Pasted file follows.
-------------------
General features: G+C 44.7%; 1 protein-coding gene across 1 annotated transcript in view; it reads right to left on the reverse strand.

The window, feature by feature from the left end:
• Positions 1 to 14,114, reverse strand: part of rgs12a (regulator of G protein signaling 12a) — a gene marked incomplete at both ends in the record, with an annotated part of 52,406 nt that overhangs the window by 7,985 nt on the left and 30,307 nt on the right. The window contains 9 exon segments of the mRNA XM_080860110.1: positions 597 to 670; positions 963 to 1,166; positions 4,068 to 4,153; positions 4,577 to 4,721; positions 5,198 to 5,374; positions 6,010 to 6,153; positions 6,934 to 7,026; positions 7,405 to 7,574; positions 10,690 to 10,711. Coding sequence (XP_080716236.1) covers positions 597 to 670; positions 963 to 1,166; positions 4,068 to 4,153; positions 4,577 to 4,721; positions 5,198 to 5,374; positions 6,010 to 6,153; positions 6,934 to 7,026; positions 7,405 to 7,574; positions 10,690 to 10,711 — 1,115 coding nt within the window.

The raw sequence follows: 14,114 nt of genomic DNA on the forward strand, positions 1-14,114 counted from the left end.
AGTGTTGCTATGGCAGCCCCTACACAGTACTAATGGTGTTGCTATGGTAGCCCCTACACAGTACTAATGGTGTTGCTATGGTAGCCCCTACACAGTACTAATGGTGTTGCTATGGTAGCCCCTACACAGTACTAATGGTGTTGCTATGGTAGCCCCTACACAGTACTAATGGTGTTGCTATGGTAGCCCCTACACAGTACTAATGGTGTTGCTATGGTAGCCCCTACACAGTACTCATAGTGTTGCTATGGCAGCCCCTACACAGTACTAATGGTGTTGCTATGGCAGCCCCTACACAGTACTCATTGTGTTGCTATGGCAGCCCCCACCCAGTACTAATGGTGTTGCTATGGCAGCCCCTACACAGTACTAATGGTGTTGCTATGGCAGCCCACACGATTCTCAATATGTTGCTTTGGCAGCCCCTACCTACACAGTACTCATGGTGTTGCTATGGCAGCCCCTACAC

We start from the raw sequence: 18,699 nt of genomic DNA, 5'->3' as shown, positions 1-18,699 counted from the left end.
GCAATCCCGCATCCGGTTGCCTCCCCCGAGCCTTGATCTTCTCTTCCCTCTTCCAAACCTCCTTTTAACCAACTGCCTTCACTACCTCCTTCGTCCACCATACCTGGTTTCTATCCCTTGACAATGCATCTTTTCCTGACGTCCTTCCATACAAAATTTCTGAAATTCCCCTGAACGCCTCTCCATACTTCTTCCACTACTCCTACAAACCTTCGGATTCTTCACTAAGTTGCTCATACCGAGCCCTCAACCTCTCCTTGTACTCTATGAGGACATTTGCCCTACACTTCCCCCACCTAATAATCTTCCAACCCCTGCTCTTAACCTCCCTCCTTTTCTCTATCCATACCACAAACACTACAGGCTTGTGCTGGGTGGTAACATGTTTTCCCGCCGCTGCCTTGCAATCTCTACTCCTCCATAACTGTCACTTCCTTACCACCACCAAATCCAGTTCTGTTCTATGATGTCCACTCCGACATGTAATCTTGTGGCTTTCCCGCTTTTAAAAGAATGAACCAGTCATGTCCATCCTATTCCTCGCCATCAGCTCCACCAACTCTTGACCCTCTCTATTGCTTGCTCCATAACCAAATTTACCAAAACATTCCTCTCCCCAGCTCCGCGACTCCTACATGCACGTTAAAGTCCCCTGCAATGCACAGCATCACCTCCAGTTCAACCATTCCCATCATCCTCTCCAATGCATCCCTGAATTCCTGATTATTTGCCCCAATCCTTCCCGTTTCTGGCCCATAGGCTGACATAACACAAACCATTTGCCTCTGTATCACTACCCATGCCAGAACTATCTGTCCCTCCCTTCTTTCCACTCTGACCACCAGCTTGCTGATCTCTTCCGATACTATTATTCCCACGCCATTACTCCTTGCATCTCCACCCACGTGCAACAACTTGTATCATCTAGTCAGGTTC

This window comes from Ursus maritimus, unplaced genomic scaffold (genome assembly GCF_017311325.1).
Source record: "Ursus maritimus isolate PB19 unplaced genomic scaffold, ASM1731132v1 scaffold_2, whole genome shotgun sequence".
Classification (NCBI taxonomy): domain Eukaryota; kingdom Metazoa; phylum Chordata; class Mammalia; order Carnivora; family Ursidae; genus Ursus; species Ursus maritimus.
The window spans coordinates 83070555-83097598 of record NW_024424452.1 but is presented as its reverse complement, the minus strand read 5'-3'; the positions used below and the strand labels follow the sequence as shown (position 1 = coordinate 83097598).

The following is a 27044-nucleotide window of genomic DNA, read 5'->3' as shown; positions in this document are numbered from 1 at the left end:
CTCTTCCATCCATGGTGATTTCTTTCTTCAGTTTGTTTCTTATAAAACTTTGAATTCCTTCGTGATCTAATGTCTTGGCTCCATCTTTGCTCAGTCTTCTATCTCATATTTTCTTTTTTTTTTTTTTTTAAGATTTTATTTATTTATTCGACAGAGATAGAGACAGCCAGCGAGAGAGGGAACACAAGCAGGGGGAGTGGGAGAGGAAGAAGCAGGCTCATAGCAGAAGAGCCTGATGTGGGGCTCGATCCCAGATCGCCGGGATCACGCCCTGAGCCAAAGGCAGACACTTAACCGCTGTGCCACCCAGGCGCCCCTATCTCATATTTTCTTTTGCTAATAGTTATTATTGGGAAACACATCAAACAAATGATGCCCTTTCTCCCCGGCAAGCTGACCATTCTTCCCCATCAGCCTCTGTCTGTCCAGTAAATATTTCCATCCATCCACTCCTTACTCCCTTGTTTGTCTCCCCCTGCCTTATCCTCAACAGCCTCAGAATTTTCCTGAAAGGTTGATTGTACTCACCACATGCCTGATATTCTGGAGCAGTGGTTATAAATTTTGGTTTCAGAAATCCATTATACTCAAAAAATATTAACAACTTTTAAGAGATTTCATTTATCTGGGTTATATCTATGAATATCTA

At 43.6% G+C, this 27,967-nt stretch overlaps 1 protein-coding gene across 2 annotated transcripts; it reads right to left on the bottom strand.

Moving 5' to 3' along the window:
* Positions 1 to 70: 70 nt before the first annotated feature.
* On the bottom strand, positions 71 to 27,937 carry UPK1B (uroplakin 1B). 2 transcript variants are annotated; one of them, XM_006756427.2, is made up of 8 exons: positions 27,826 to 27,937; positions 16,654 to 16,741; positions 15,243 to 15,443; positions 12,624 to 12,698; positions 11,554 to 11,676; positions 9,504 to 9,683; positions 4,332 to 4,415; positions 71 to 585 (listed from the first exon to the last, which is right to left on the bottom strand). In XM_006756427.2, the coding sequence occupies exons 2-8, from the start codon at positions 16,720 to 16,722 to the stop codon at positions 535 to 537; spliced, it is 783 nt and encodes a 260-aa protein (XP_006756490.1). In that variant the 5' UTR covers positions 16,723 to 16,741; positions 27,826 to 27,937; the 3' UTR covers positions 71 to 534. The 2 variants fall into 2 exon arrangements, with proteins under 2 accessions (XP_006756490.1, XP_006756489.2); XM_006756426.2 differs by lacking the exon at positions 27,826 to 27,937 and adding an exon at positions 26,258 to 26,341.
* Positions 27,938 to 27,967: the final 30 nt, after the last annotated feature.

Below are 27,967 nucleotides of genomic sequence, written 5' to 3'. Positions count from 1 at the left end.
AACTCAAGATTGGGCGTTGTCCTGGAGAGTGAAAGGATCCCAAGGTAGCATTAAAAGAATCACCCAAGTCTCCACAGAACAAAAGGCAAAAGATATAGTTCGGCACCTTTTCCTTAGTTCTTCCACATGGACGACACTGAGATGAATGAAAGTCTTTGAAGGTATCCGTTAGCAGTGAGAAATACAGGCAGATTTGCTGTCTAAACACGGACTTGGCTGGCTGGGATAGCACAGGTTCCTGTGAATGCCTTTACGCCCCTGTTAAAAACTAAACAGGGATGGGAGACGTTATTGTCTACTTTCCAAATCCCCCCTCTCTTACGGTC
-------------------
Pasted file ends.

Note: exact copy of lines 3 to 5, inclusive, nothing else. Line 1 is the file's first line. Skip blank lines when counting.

• Positions 1 to 14,114, reverse strand: part of rgs12a (regulator of G protein signaling 12a) — a gene marked incomplete at both ends in the record, with an annotated part of 52,406 nt that overhangs the window by 7,985 nt on the left and 30,307 nt on the right. The window contains 9 exon segments of the mRNA XM_080860110.1: positions 597 to 670; positions 963 to 1,166; positions 4,068 to 4,153; positions 4,577 to 4,721; positions 5,198 to 5,374; positions 6,010 to 6,153; positions 6,934 to 7,026; positions 7,405 to 7,574; positions 10,690 to 10,711. Coding sequence (XP_080716236.1) covers positions 597 to 670; positions 963 to 1,166; positions 4,068 to 4,153; positions 4,577 to 4,721; positions 5,198 to 5,374; positions 6,010 to 6,153; positions 6,934 to 7,026; positions 7,405 to 7,574; positions 10,690 to 10,711 — 1,115 coding nt within the window.

The raw sequence follows: 14,114 nt of genomic DNA on the forward strand, positions 1-14,114 counted from the left end.
AGTGTTGCTATGGCAGCCCCTACACAGTACTAATGGTGTTGCTATGGTAGCCCCTACACAGTACTAATGGTGTTGCTATGGTAGCCCCTACACAGTACTAATGGTGTTGCTATGGTAGCCCCTACACAGTACTAATGGTGTTGCTATGGTAGCCCCTACACAGTACTAATGGTGTTGCTATGGTAGCCCCTACACAGTACTAATGGTGTTGCTATGGTAGCCCCTACACAGTACTCATAGTGTTGCTATGGCAGCCCCTACACAGTACTAATGGTGTTGCTATGGCAGCCCCTACACAGTACTCATTGTGTTGCTATGGCAGCCCCCACCCAGTACTAATGGTGTTGCTATGGCAGCCCCTACACAGTACTAATGGTGTTGCTATGGCAGCCCACACGATTCTCAATATGTTGCTTTGGCAGCCCCTACCTACACAGTACTCATGGTGTTGCTATGGCAGCCCCTACAC